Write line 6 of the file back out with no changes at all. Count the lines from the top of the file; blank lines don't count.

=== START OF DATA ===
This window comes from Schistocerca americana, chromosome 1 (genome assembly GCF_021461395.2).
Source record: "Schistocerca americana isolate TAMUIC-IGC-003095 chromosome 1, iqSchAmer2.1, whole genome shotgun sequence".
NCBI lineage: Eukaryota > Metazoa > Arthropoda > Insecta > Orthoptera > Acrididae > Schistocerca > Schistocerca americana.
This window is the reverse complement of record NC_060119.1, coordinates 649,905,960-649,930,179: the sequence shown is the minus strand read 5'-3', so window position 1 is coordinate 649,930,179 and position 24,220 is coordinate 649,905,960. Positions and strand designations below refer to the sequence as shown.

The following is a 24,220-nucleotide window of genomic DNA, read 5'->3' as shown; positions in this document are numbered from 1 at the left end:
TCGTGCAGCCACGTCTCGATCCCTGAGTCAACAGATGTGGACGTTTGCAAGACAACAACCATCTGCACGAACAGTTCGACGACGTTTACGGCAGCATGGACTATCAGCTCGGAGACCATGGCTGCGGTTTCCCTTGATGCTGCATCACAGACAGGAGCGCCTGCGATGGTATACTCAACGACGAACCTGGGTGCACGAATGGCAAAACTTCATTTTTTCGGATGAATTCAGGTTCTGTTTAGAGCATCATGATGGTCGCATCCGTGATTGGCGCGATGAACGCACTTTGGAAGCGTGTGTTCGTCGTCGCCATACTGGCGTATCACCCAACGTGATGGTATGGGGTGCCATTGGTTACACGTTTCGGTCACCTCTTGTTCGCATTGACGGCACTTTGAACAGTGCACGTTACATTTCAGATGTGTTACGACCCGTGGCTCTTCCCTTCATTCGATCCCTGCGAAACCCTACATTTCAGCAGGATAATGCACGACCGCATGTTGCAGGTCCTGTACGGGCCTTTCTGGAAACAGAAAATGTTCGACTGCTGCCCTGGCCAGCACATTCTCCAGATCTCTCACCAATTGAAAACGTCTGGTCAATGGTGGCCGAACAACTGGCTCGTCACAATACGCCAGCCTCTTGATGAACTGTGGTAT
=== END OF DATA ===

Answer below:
TCGTGCAGCCACGTCTCGATCCCTGAGTCAACAGATGTGGACGTTTGCAAGACAACAACCATCTGCACGAACAGTTCGACGACGTTTACGGCAGCATGGACTATCAGCTCGGAGACCATGGCTGCGGTTTCCCTTGATGCTGCATCACAGACAGGAGCGCCTGCGATGGTATACTCAACGACGAACCTGGGTGCACGAATGGCAAAACTTCATTTTTTCGGATGAATTCAGGTTCTGTTTAGAGCATCATGATGGTCGCATCCGTGATTGGCGCGATGAACGCACTTTGGAAGCGTGTGTTCGTCGTCGCCATACTGGCGTATCACCCAACGTGATGGTATGGGGTGCCATTGGTTACACGTTTCGGTCACCTCTTGTTCGCATTGACGGCACTTTGAACAGTGCACGTTACATTTCAGATGTGTTACGACCCGTGGCTCTTCCCTTCATTCGATCCCTGCGAAACCCTACATTTCAGCAGGATAATGCACGACCGCATGTTGCAGGTCCTGTACGGGCCTTTCTGGAAACAGAAAATGTTCGACTGCTGCCCTGGCCAGCACATTCTCCAGATCTCTCACCAATTGAAAACGTCTGGTCAATGGTGGCCGAACAACTGGCTCGTCACAATACGCCAGCCTCTTGATGAACTGTGGTAT